Dollar firm on ex­pec­ta­tions of higher rates

The China Post - - MARKETS -

The dollar held firm against other cur­ren­cies on Fri­day, af­ter an up­beat U.S. jobs re­port added to the chances the Fed­eral Re­serve will in­crease in­ter­est rates, even as global peers stick to easy money poli­cies.

The green­back was at 120.52 yen in Tokyo trade, lit­tle changed from 120.59 yen in New York late Thurs­day but well up from 120.28 yen in Tokyo ear­lier Thurs­day.

The U.S. La­bor Depart­ment re­ported Thurs­day that the num­ber of first-time un­em­ploy­ment claims filed in the past four weeks had fallen to a nearly 15-year low, sug­gest­ing a stronger la­bor mar­ket.

The ro­bust data stoked spec­u­la­tion about the Fed­eral Re­serve’s plan to raise in­ter­est rates for the first time in nine years.

“We’re mov­ing back to a rate­d­if­fer­en­tial story,” Mike Mo­ran, head of macro re­search for the Amer­i­cas at Stan­dard Char­tered, told Bloomberg News.

“The dollar cor­rec­tion of the last cou­ple of weeks is start­ing to run its course.”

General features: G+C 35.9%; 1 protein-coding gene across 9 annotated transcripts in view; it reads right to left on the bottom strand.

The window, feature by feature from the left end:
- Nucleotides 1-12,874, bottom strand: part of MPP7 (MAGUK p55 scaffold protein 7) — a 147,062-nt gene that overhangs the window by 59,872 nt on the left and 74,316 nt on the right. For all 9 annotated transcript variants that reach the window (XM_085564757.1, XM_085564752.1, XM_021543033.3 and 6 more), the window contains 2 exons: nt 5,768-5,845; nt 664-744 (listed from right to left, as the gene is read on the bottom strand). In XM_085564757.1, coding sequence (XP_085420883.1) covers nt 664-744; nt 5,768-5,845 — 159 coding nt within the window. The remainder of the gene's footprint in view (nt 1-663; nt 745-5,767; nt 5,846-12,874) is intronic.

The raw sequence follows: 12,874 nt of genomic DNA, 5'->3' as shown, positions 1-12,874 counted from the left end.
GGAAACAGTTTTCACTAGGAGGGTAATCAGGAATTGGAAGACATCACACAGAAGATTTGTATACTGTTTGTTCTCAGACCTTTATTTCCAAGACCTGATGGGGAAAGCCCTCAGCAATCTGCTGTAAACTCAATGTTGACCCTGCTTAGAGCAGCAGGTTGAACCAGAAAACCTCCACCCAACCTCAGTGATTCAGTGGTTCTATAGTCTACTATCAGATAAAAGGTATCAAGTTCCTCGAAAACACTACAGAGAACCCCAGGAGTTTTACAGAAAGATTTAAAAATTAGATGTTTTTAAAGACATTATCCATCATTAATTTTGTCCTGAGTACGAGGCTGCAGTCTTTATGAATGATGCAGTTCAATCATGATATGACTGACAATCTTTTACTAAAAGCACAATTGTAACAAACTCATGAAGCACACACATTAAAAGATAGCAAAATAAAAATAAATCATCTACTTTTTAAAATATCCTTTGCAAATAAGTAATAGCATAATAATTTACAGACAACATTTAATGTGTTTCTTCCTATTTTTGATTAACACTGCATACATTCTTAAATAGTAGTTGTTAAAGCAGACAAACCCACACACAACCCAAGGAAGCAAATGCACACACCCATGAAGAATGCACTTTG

The euro bought US$1.0678 and 128.70 yen on Fri­day, slightly up from US$1.0659 and 128.55 yen in U.S. trade, af­ter Greece hon­oured a loan pay­ment due Thurs­day.

Greece made a sched­uled 459-mil­lion-euro re­pay­ment to the IMF but failed to dis­pel mar­ket con­cerns over its sol­vency as it labors to reach a deal with cred­i­tors to re­form its bailout.

Athens has un­til the end of April to come to an agree­ment with its lenders.

Later this month, it has to make in­ter­est pay­ments of nearly 400 mil­lion eu­ros, and roll over 2.4 bil­lion eu­ros in six- and three-month sovereign bills due to ma­ture on April 14 and 17. Fail­ure to do so would see it de­fault and likely end up crash­ing out of the eu­ro­zone.

The dollar was mixed against other Asia-Pa­cific cur­ren­cies.

It rose to SG$ 1.3593 from SG$1.3561 on Thurs­day, to 62.41 In­dian ru­pees from 62.24 ru­pees, to 1,093.40 South Korean won from 1,092.15 won, and to 44.49 Philip­pine pe­sos from 44.47 pe­sos.

The green­back edged down to 12,913.00 In­done­sian ru­piah from 12,917.50 ru­piah, and to 32.53 Thai baht from 32.54 baht.

The Aus­tralian dollar rose to 77.02 U.S. cents from 76.89 cents, while the Chi­nese yuan inched up to 19.41 yen from 19.39 yen.

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